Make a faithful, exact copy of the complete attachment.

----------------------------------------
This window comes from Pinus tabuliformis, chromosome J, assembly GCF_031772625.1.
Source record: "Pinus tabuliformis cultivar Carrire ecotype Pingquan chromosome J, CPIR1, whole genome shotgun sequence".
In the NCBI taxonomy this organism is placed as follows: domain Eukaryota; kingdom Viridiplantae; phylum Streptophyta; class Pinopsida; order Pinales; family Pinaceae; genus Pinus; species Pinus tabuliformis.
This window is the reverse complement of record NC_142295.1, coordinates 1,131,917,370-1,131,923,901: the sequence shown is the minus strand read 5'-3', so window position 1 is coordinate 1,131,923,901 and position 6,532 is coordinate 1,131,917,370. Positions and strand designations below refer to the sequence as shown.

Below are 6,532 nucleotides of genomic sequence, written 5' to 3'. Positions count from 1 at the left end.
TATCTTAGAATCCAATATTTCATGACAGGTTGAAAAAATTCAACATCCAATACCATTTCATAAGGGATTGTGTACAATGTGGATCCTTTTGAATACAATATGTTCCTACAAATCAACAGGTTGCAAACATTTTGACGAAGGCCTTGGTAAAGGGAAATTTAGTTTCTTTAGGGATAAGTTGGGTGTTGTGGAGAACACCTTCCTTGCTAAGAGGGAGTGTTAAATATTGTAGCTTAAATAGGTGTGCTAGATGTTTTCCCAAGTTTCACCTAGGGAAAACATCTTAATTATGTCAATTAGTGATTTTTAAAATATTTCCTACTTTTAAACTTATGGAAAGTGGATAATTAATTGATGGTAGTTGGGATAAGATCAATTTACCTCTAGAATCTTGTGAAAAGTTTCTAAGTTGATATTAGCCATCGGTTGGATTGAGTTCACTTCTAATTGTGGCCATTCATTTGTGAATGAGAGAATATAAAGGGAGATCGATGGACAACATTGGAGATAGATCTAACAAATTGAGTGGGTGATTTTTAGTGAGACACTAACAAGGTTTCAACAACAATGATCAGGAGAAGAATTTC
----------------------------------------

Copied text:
This window comes from Pinus tabuliformis, chromosome J, assembly GCF_031772625.1.
Source record: "Pinus tabuliformis cultivar Carrire ecotype Pingquan chromosome J, CPIR1, whole genome shotgun sequence".
In the NCBI taxonomy this organism is placed as follows: domain Eukaryota; kingdom Viridiplantae; phylum Streptophyta; class Pinopsida; order Pinales; family Pinaceae; genus Pinus; species Pinus tabuliformis.
This window is the reverse complement of record NC_142295.1, coordinates 1,131,917,370-1,131,923,901: the sequence shown is the minus strand read 5'-3', so window position 1 is coordinate 1,131,923,901 and position 6,532 is coordinate 1,131,917,370. Positions and strand designations below refer to the sequence as shown.

Below are 6,532 nucleotides of genomic sequence, written 5' to 3'. Positions count from 1 at the left end.
TATCTTAGAATCCAATATTTCATGACAGGTTGAAAAAATTCAACATCCAATACCATTTCATAAGGGATTGTGTACAATGTGGATCCTTTTGAATACAATATGTTCCTACAAATCAACAGGTTGCAAACATTTTGACGAAGGCCTTGGTAAAGGGAAATTTAGTTTCTTTAGGGATAAGTTGGGTGTTGTGGAGAACACCTTCCTTGCTAAGAGGGAGTGTTAAATATTGTAGCTTAAATAGGTGTGCTAGATGTTTTCCCAAGTTTCACCTAGGGAAAACATCTTAATTATGTCAATTAGTGATTTTTAAAATATTTCCTACTTTTAAACTTATGGAAAGTGGATAATTAATTGATGGTAGTTGGGATAAGATCAATTTACCTCTAGAATCTTGTGAAAAGTTTCTAAGTTGATATTAGCCATCGGTTGGATTGAGTTCACTTCTAATTGTGGCCATTCATTTGTGAATGAGAGAATATAAAGGGAGATCGATGGACAACATTGGAGATAGATCTAACAAATTGAGTGGGTGATTTTTAGTGAGACACTAACAAGGTTTCAACAACAATGATCAGGAGAAGAATTTC